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'At the break down it's about being a nuisance, being more like Packer!'

By Lucy Lomax
Marlie Packer and Alex Matthews of England pose with the trophy after winning the Grand Slam following their victory in the TikTok Women's Six Nations match between France and England at Stade Jean Dauger on April 30, 2022 in Bayonne, France. (Photo by Lionel Hahn - RFU/The RFU Collection via Getty Images )

Alex Matthews is a player who sets extremely high standards for herself. The World Cup winner has long been a part of the England set up in sevens and 15s.

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Being a success in both formats of the game, it’s only through gritty determination, after having her England sevens contract terminated due to the pandemic, that the flanker has managed to work her way back into the highly competitive number six shirt for the Red Roses.

Not satisfied with standing still, the 28-year-old recently announced a move to Gloucester-Hartpury from Worcester Warriors and will join up with the squad after the World Cup. Matthews explained why she decided to switch clubs, including the want to be tested.

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Scotland’s Chloe Rollie on her career to date and preparing for the World Cup | Tunnel Talk | Episode 2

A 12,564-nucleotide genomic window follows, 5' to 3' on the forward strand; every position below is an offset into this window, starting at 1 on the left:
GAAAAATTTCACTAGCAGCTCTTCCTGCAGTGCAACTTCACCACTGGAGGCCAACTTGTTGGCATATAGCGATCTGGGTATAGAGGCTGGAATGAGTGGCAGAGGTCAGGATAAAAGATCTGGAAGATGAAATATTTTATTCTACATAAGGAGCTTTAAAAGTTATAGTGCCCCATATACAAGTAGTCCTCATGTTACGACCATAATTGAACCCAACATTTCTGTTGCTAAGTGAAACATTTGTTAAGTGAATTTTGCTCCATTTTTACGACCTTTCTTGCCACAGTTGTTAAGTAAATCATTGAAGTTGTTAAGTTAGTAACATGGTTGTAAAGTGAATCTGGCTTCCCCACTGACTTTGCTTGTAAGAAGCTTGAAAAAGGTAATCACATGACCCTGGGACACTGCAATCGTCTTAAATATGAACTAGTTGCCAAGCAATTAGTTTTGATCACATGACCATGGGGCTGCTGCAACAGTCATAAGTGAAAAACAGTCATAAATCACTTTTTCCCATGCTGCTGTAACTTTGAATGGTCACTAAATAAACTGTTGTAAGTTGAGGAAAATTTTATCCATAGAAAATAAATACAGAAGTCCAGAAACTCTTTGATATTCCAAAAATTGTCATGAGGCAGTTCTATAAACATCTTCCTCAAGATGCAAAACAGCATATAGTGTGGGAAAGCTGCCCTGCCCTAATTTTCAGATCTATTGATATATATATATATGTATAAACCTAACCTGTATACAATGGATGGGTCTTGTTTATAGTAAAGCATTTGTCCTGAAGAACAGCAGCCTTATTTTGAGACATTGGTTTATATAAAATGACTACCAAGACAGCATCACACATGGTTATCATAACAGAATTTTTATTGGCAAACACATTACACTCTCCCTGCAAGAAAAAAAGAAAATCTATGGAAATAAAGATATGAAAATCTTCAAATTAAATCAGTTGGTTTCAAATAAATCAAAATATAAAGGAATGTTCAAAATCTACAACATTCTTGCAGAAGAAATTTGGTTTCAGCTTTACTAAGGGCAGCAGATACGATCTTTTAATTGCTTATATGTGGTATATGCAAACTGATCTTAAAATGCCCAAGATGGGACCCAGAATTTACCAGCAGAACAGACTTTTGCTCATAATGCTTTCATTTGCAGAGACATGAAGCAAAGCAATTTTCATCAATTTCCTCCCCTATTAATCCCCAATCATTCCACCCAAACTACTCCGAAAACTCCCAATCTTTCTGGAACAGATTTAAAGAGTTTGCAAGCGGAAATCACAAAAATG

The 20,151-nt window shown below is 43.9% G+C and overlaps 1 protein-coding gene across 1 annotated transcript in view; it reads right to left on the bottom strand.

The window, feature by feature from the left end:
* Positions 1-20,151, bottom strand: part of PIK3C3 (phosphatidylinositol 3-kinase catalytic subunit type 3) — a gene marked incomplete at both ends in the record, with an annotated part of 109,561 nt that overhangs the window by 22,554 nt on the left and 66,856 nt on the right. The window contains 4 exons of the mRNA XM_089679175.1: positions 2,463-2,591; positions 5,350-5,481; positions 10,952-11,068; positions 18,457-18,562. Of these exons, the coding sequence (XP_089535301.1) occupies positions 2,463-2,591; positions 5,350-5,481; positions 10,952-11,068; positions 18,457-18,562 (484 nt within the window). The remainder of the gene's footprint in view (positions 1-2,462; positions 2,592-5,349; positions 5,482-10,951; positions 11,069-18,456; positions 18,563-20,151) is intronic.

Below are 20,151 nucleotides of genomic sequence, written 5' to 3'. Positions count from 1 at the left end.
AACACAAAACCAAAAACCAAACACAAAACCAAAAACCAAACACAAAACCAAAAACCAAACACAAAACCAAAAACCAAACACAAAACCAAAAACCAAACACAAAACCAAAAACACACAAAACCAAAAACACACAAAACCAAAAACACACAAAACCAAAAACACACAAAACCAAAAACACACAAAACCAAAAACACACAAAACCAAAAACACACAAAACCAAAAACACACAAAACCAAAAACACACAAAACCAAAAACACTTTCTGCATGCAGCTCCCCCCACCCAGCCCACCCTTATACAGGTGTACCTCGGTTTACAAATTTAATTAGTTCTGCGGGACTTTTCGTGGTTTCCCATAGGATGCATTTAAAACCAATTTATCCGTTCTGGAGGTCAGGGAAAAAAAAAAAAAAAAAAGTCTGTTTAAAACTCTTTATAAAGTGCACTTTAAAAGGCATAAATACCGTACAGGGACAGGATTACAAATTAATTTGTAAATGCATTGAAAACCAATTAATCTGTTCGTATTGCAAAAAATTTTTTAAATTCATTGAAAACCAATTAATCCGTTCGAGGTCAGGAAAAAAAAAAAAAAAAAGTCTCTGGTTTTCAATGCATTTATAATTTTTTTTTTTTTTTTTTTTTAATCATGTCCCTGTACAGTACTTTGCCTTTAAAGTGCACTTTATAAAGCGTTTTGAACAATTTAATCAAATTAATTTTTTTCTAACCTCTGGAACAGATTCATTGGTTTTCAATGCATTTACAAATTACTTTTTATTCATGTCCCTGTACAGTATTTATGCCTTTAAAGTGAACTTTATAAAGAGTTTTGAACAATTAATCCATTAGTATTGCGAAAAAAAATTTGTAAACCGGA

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Scotland’s Chloe Rollie on her career to date and preparing for the World Cup | Tunnel Talk | Episode 2

“I actually hadn’t planned to leave Worcester,” said the back row. “During the Six Nations all the girls were chatting around their clubs and what they’re doing which got me thinking maybe I should just have a little look around. I was at Richmond all the way through my early days and I don’t really move around clubs so I thought I best have a little look.

“I bought a house in Gloucester during lockdown which is only around half an hour away from Hartpury University and I struggled with the longer journeys back and forth to Worcester, so that was a major factor in my decision. I was spending two hours in the car with my hips getting tight and counteracting the physio I’d be getting, so now I’m getting older, the decision is better for my body.

“You do feel that loyalty though, which did play on my mind. Worcester’s growth over the past the few seasons has been incredible and I didn’t want me leaving to be a reflection on them.

“I still want to be pushed and challenged and I want people to question me and pull me up on things and tell me when it’s not good enough. I want to keep my standards high and sometimes you need that boost from other people.